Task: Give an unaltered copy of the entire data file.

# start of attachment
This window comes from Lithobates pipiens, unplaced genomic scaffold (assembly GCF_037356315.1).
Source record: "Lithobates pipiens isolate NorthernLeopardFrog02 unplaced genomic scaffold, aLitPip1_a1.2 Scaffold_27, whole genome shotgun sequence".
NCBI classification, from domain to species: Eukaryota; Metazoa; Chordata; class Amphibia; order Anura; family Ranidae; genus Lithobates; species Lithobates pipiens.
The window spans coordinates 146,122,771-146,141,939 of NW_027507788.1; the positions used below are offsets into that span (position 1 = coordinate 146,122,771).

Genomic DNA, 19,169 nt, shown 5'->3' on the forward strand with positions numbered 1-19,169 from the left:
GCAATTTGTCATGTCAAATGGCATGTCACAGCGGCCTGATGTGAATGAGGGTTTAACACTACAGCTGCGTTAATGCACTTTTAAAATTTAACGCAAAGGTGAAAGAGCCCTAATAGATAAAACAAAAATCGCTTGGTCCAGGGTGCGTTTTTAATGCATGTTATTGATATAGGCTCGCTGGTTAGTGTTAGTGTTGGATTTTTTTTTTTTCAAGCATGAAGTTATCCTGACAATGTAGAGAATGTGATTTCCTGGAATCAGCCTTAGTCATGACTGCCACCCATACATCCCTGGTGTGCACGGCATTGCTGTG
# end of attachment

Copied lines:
This window comes from Lithobates pipiens, unplaced genomic scaffold (assembly GCF_037356315.1).
Source record: "Lithobates pipiens isolate NorthernLeopardFrog02 unplaced genomic scaffold, aLitPip1_a1.2 Scaffold_27, whole genome shotgun sequence".
NCBI classification, from domain to species: Eukaryota; Metazoa; Chordata; class Amphibia; order Anura; family Ranidae; genus Lithobates; species Lithobates pipiens.
The window spans coordinates 146,122,771-146,141,939 of NW_027507788.1; the positions used below are offsets into that span (position 1 = coordinate 146,122,771).

Genomic DNA, 19,169 nt, shown 5'->3' on the forward strand with positions numbered 1-19,169 from the left:
GCAATTTGTCATGTCAAATGGCATGTCACAGCGGCCTGATGTGAATGAGGGTTTAACACTACAGCTGCGTTAATGCACTTTTAAAATTTAACGCAAAGGTGAAAGAGCCCTAATAGATAAAACAAAAATCGCTTGGTCCAGGGTGCGTTTTTAATGCATGTTATTGATATAGGCTCGCTGGTTAGTGTTAGTGTTGGATTTTTTTTTTTTCAAGCATGAAGTTATCCTGACAATGTAGAGAATGTGATTTCCTGGAATCAGCCTTAGTCATGACTGCCACCCATACATCCCTGGTGTGCACGGCATTGCTGTG